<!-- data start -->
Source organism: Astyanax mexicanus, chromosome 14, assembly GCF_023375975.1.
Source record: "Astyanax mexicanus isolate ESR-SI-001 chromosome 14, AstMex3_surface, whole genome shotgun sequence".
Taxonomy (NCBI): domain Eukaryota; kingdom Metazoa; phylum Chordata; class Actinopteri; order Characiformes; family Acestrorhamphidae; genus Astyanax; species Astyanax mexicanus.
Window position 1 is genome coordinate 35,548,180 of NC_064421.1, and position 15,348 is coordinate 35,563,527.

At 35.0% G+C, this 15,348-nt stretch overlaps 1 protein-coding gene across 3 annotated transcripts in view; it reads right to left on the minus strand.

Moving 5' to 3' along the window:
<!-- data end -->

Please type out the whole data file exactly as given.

Source organism: Astyanax mexicanus, chromosome 14, assembly GCF_023375975.1.
Source record: "Astyanax mexicanus isolate ESR-SI-001 chromosome 14, AstMex3_surface, whole genome shotgun sequence".
Taxonomy (NCBI): domain Eukaryota; kingdom Metazoa; phylum Chordata; class Actinopteri; order Characiformes; family Acestrorhamphidae; genus Astyanax; species Astyanax mexicanus.
Window position 1 is genome coordinate 35,548,180 of NC_064421.1, and position 15,348 is coordinate 35,563,527.

At 35.0% G+C, this 15,348-nt stretch overlaps 1 protein-coding gene across 3 annotated transcripts in view; it reads right to left on the minus strand.

Moving 5' to 3' along the window: